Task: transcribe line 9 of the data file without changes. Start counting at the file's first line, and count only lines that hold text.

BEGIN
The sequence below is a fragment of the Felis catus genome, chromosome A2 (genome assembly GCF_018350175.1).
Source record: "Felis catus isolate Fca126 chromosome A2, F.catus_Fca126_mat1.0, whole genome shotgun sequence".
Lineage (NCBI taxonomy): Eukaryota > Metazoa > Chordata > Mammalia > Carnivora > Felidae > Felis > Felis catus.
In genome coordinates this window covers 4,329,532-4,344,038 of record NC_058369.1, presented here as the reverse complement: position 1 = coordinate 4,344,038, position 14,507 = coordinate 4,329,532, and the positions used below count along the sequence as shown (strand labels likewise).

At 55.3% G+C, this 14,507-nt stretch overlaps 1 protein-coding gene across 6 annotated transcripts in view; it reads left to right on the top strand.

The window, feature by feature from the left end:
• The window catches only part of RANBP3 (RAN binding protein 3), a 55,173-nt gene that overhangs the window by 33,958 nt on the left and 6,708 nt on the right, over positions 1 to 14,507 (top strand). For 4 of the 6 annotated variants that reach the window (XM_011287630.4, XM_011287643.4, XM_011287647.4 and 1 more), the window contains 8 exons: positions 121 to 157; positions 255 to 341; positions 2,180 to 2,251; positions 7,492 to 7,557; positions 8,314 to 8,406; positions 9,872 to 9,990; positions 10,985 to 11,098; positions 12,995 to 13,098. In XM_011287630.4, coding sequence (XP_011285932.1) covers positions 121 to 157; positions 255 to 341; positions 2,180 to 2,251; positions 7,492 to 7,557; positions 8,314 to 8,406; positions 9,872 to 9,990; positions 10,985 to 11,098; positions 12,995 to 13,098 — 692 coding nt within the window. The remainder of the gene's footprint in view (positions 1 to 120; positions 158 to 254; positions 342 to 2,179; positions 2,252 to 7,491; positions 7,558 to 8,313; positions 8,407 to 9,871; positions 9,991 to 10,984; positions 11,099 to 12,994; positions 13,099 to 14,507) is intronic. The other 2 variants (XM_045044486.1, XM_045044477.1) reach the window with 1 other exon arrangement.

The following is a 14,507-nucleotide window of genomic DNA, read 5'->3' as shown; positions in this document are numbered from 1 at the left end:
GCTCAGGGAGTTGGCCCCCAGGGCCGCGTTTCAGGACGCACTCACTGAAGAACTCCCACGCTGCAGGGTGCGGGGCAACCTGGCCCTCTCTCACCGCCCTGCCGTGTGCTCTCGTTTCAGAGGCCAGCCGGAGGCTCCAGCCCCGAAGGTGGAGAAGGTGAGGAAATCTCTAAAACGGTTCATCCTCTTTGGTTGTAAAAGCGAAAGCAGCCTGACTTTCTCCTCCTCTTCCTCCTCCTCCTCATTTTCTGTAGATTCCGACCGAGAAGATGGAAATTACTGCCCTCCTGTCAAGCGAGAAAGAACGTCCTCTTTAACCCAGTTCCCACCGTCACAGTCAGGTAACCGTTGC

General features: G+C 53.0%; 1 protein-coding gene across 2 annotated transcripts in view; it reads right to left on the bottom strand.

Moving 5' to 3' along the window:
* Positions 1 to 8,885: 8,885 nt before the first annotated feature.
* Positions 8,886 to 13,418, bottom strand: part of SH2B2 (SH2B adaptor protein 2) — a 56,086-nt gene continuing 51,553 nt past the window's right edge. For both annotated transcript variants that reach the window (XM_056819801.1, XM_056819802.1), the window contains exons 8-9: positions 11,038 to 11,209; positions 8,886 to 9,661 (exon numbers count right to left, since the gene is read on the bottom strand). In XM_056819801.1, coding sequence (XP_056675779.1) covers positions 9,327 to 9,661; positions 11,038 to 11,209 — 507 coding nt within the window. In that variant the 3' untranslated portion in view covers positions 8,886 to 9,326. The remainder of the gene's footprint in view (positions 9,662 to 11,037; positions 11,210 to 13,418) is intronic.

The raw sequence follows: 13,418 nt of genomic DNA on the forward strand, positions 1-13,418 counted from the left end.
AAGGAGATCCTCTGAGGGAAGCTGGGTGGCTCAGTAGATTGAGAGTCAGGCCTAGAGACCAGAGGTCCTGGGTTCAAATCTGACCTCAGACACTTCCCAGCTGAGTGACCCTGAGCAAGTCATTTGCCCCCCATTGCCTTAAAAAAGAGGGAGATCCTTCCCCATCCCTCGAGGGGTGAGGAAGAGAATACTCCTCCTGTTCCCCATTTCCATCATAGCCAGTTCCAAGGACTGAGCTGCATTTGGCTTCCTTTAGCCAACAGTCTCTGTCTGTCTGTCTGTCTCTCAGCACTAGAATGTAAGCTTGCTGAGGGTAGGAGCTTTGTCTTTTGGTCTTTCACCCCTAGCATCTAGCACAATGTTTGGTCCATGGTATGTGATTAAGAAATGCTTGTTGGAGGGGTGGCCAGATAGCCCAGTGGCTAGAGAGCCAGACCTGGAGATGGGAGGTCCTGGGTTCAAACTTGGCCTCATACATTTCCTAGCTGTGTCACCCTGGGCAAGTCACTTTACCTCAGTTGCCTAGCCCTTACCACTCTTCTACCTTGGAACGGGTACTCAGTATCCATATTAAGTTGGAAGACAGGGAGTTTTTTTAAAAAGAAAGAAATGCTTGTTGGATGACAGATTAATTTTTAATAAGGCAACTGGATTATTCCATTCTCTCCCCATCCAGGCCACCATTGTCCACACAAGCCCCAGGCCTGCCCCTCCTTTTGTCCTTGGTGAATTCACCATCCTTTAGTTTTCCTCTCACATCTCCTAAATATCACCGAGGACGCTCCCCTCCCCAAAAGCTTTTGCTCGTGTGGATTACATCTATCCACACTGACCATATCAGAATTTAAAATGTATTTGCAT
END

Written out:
GCTCAGGGAGTTGGCCCCCAGGGCCGCGTTTCAGGACGCACTCACTGAAGAACTCCCACGCTGCAGGGTGCGGGGCAACCTGGCCCTCTCTCACCGCCCTGCCGTGTGCTCTCGTTTCAGAGGCCAGCCGGAGGCTCCAGCCCCGAAGGTGGAGAAGGTGAGGAAATCTCTAAAACGGTTCATCCTCTTTGGTTGTAAAAGCGAAAGCAGCCTGACTTTCTCCTCCTCTTCCTCCTCCTCCTCATTTTCTGTAGATTCCGACCGAGAAGATGGAAATTACTGCCCTCCTGTCAAGCGAGAAAGAACGTCCTCTTTAACCCAGTTCCCACCGTCACAGTCAGGTAACCGTTGC